Citizens Against Mining Ben Lomond spokesman David Sewell fears radioactive materials could be transported via the city to the port and then on to the Great Barrier Reef.
The protest march will start at 9.30am on July 27 on the grassed area behind the Picnic Bay Surf Life Saving Club.
Shaft collapse brings new setbacks to Ranger 3 Deeps uranium operation Australian Mining 12 May, 2014 The Ranger 3 Deeps exploration decline project has suffered another setback after a collapse during works on a new ventilation shaft last week. Energy Resources Australian reported that soft ground had “gradually subsided” beneath the top of the vent opening, and that crumbling of material has created a cavity in the shaft wall, about 20 metres below the surface running to the top, which was observed after the completion of drilling by a raise bore.
ERA said this type of crumbling is common, and that ground movement was identified in the development of the raise bore design.The crumbling, which began midway through last week, created a cavity in the ventilation shaft wall which led to the gradual subsidence of material to the top of the shaft…….
The Australian Conservation Foundation, outraged at the “litany of management and material failures at Ranger”, has called upon ERA to suspend development of the Ranger 3 Deeps project altogether. “All mine development operations at Ranger should be immediately halted,” said ACF nuclear free campaigner Dave Sweeney. “The Ranger mine is a dog’s breakfast with eroding shafts, collapsing tanks and the company routinely losing contaminants and credibility,” he said.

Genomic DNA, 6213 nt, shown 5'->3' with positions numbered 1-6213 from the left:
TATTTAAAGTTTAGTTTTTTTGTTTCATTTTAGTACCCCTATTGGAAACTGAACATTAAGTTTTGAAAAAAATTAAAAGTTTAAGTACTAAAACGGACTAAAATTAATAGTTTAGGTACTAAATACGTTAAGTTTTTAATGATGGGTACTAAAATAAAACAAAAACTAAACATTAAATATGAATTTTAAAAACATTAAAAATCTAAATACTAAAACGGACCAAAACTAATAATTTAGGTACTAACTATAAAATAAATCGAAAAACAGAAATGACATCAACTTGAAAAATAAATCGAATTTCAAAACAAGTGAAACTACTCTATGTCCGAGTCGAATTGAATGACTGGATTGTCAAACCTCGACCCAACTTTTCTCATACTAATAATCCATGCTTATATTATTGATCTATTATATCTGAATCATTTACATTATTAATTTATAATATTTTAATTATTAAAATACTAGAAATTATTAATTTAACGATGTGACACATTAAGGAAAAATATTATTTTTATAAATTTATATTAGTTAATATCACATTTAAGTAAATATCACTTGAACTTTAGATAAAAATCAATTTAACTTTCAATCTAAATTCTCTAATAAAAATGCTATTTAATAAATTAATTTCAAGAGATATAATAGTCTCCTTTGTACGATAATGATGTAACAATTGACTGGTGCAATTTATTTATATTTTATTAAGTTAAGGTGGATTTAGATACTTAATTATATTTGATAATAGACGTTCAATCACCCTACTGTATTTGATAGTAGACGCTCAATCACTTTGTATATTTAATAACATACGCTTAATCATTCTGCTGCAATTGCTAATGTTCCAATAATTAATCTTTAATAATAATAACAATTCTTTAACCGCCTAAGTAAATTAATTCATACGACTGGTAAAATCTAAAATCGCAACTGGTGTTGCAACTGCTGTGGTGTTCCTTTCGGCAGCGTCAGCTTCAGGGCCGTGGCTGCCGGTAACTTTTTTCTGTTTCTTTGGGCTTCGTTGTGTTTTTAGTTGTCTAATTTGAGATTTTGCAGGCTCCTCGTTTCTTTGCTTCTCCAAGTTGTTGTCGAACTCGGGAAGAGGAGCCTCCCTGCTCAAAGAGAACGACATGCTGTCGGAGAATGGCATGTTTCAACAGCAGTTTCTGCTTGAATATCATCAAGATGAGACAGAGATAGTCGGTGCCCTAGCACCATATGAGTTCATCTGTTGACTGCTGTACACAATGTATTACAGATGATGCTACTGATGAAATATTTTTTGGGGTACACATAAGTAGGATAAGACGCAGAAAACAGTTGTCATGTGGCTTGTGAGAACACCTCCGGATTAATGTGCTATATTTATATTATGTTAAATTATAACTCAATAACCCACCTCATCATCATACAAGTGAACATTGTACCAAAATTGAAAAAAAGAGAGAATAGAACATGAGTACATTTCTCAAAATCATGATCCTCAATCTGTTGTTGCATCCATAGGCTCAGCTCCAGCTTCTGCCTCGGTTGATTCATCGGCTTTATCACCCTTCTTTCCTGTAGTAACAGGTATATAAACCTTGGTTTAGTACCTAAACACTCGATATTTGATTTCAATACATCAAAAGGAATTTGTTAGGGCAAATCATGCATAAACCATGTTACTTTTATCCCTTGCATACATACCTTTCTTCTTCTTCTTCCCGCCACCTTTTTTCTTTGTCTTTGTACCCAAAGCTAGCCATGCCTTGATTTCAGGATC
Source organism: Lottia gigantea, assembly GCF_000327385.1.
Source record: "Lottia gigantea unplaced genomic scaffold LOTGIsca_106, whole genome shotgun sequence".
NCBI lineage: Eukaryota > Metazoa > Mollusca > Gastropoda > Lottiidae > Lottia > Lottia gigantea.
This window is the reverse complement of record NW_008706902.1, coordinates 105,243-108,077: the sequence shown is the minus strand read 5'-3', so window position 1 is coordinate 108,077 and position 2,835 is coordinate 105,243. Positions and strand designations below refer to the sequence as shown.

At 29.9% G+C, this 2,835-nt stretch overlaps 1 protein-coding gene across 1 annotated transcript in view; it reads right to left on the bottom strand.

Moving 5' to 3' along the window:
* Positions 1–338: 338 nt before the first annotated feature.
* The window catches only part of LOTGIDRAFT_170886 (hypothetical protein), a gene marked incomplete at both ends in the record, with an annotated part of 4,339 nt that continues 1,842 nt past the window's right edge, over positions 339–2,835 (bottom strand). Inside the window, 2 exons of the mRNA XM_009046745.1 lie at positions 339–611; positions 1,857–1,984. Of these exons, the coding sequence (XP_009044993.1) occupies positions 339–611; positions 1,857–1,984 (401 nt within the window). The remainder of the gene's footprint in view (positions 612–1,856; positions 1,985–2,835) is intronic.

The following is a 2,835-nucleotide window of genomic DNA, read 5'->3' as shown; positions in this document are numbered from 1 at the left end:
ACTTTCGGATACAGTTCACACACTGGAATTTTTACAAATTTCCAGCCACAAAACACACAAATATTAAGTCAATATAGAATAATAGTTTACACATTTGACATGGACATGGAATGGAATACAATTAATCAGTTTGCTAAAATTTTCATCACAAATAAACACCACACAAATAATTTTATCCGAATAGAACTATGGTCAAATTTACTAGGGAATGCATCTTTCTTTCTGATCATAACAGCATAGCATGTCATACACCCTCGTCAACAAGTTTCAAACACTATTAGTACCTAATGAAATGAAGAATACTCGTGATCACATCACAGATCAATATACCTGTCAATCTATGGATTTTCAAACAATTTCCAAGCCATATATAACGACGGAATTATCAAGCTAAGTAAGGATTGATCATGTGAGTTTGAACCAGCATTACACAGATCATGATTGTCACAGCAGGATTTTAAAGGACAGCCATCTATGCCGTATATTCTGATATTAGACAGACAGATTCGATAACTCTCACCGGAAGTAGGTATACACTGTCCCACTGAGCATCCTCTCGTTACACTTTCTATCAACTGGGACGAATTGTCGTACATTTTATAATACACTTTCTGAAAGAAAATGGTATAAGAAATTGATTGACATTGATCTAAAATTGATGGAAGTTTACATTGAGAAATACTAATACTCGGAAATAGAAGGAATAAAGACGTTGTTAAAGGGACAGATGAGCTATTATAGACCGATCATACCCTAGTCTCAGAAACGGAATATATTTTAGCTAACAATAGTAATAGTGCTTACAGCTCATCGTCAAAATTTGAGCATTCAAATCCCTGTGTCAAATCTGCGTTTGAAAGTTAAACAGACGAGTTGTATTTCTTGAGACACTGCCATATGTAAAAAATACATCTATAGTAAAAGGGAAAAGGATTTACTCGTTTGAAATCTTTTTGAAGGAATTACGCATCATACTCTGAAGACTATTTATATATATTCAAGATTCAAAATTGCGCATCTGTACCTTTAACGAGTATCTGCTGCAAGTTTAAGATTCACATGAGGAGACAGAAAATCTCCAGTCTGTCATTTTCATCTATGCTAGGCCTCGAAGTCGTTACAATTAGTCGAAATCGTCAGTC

“There have been enough warnings, now there needs to be a stop to works and a comprehensive and public assessment of the full impacts of this aging and failing facility.”
The new setback comes immediately after the issue of funding for the rehabilitation of the Ranger site was raised several times at the Rio Tinto AGM in Melbourne on Thursday.
In 2021 ERA are legally obliged to end all mining and mineral processing and start the comprehensive clean-up of the existing Ranger site, however in their 2013 report ERA has stated they will not be able to fund the clean-up unless the Ranger 3 Deeps project goes ahead.
Rio Tinto again refused to commit to underwrite the cost of Ranger’s rehabilitation.
The structural failure of a leach tank in December 2013 resulted in the spillage of 1.4 million litres of sulphuric acid and uranium ore, which caused ERA to voluntarily cease operations, bringing attention to the issue of maintenance on site.
This has called into question the issue of regulatory approval for the Ranger 3 Deeps expansion. “The ultimate cost of rehabilitation is uncertain and whilst ERA has used its best estimate, costs may vary in response to factors such as legal requirements, technological change and market conditions,” the 2013 report reads. “In addition, if the Ranger 3 Deeps mine is not developed, in the absence of any other successful development, ERA may require an additional source of funding to fully fund the rehabilitation of the Ranger Project Area.